Distance to a safe building or car. If a major storm were to hit how close are you to a safe building or car that you can take shelter in till the storm passes. Most site campers have their cars next to their pitch so you can quickly get into your car if lightning starts but be aware if it is matched with a thunderous rainstorm that you are not going to end up in a flooded area.
This is a camping nightmare, and if like us you are on Social Media and are part of any of the camping groups you are bound to have seen some of the pictures that have been posted. The thing is you can rarely predict flooding when it is caused by such storms unless the campsite has been flooded on a regular basis during previous storms. In this case, most site owners will give you warning where they can.
An area can flood really quickly after dry spells and flash flooding brought on by these storms can be dangerous and costly. The water can also drain within a few hours in some places.
We feel it is best to take precautions and ask site owners if storms are on the way and to pack away what you can just in case. I know it would be a pain, but sometimes it is better to be safe than sorry.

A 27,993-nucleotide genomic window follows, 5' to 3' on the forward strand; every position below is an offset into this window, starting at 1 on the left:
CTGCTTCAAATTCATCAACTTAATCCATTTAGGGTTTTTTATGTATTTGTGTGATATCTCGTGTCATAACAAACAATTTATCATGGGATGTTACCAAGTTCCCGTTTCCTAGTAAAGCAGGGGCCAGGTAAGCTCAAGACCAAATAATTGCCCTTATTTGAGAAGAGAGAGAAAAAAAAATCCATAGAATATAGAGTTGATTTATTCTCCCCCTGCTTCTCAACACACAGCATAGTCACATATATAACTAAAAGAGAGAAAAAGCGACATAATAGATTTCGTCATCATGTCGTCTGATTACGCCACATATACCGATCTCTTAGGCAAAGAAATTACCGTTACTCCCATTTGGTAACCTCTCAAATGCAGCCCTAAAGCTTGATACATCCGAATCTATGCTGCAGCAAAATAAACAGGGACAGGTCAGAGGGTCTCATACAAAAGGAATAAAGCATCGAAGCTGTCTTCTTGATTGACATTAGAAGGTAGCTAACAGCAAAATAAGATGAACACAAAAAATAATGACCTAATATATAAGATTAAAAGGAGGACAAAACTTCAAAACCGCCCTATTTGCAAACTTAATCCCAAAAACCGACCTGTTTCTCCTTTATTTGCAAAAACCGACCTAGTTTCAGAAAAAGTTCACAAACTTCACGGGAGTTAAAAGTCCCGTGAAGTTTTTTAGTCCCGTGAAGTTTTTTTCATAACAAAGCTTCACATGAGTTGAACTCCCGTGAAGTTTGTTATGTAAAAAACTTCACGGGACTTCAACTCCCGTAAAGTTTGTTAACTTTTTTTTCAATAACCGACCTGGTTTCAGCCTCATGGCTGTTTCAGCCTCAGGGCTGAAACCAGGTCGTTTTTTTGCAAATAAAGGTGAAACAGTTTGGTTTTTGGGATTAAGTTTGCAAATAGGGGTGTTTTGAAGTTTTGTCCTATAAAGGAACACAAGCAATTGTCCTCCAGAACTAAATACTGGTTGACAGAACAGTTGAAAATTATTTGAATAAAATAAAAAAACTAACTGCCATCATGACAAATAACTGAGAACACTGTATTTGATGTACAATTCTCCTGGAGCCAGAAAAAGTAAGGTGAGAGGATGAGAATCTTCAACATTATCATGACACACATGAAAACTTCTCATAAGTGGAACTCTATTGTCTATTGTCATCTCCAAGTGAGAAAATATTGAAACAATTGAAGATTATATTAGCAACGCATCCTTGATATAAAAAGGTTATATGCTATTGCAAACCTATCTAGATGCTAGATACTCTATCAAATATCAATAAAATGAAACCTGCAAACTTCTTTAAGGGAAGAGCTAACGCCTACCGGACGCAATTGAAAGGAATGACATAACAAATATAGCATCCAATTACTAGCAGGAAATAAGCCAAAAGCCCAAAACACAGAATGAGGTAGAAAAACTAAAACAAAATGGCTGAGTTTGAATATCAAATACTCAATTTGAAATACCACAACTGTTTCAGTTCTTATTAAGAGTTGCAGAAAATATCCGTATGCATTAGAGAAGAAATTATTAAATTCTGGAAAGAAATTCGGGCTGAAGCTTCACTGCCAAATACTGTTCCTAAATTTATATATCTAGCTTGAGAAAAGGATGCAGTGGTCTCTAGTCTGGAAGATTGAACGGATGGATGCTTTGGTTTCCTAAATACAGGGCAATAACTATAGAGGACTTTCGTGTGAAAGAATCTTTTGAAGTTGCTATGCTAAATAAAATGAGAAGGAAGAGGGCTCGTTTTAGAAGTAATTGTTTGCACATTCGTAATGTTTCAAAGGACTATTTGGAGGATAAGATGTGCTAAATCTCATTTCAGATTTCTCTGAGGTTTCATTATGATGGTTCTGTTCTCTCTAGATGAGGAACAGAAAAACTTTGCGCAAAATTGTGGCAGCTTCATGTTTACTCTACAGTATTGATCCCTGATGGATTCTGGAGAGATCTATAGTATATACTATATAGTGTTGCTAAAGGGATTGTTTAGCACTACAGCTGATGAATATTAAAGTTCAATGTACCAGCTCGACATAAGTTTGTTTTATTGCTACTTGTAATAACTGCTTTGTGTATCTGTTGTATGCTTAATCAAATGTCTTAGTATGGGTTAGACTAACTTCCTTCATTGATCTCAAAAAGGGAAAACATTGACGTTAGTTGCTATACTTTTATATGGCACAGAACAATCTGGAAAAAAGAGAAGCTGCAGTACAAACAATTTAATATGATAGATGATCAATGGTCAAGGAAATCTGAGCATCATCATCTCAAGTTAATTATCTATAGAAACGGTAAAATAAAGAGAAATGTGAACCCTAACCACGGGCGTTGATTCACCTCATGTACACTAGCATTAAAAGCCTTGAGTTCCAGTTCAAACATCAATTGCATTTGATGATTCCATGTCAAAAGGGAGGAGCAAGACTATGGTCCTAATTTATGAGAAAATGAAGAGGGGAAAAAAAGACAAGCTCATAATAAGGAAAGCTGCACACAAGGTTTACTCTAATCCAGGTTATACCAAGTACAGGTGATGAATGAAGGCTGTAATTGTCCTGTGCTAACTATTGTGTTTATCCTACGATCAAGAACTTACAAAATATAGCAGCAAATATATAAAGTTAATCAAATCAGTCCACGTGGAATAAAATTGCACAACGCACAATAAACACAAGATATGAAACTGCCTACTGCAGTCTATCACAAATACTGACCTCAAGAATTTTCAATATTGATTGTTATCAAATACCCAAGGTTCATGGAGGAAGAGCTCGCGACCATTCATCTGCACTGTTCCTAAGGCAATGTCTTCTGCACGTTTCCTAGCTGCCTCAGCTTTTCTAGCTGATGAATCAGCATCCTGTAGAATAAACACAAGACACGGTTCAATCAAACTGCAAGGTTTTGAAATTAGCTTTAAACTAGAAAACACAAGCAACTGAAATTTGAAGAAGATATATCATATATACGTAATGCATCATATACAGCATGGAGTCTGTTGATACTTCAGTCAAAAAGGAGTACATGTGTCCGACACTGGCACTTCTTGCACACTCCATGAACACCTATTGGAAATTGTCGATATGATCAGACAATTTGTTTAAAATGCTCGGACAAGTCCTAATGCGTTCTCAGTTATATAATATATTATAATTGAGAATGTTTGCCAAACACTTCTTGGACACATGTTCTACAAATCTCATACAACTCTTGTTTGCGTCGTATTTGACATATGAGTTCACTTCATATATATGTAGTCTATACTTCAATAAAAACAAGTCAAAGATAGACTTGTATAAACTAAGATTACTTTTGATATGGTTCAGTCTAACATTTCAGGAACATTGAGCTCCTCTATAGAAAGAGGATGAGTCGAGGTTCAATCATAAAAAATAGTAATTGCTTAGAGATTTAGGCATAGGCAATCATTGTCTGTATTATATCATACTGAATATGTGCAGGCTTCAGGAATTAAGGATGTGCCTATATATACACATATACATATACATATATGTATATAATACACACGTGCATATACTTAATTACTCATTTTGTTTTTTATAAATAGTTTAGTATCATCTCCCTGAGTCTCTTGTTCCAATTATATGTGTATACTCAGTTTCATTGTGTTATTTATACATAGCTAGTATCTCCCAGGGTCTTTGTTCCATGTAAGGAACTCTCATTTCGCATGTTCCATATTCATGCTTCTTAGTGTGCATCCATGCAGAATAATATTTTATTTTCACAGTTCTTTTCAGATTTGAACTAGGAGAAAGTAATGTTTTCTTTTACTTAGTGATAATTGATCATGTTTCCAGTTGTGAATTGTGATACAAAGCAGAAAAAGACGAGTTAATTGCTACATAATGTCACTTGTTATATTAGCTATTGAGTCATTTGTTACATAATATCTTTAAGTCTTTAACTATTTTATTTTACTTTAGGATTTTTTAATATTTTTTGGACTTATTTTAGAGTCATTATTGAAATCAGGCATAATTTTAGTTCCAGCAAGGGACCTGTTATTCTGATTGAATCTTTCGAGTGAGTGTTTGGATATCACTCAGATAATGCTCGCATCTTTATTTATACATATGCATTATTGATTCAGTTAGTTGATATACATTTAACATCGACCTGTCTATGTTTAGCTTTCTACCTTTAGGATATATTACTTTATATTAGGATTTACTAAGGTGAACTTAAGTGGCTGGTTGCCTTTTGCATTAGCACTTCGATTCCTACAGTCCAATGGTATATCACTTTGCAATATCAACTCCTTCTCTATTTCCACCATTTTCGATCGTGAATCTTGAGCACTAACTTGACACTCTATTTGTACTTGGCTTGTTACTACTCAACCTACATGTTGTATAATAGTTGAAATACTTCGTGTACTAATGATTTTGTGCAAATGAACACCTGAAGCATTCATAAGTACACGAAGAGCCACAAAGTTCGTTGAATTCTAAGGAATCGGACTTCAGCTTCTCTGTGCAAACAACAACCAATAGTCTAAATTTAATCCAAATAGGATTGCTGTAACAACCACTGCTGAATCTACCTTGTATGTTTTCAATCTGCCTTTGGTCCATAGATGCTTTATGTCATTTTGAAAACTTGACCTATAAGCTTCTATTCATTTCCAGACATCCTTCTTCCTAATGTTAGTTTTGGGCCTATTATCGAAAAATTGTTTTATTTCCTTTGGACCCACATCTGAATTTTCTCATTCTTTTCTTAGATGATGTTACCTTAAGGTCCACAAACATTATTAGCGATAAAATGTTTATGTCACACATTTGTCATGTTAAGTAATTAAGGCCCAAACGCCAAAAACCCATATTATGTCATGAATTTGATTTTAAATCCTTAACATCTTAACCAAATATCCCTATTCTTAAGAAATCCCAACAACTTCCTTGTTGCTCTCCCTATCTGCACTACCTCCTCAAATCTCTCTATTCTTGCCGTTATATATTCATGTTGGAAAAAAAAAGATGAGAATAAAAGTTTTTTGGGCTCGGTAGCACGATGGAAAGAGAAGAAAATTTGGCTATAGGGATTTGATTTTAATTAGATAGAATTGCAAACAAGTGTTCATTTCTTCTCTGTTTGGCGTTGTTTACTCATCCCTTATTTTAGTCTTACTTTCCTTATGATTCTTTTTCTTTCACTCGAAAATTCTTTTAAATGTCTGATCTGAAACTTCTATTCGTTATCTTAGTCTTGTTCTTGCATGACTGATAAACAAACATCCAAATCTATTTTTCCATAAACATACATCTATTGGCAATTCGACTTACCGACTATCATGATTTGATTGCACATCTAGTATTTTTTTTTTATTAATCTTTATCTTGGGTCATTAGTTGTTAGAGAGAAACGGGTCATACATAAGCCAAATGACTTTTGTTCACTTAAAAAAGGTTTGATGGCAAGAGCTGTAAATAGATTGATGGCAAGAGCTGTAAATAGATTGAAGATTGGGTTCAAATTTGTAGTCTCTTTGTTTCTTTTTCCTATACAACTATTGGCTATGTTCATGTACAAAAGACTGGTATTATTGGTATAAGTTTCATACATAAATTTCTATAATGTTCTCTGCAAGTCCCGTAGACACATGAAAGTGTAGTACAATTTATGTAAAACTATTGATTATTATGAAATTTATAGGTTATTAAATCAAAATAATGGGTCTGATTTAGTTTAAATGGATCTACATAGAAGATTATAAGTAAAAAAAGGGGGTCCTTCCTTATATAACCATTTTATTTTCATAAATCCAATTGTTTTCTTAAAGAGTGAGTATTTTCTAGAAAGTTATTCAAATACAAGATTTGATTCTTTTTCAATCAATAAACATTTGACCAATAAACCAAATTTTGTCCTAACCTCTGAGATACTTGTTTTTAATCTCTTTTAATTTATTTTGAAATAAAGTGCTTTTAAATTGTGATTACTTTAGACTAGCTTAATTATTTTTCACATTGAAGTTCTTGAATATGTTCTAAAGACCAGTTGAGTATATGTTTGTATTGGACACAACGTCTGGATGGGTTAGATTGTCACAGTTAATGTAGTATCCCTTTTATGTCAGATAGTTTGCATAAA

Items such as clothes, sleeping bags, quilts, tent carpets are best packed away if you can get the chance when a storm is imminent.
If you have EHU, unhook it and store it away somewhere dry and safe.
Pack away any electricals or cookers too.
Thunder itself is not dangerous, unless you are terrified of it, but the weather it brings can be. If you are terrified of thunder for any reason it can make you panic and make making decisions more difficult and they can often be the wrong decisions as they are made rashly.
Many people who are scared will often just want to hide under a duvet till it goes away. When camping this is not the best place to be.
If you can hear thunder you are within 10 miles of the storm and also within striking distance if there is lightning. Yes, lightning can travel that far, and the most dangerous lightning is that which is positively charged, and it will strike away from the rain, meaning away from where the storm actually is.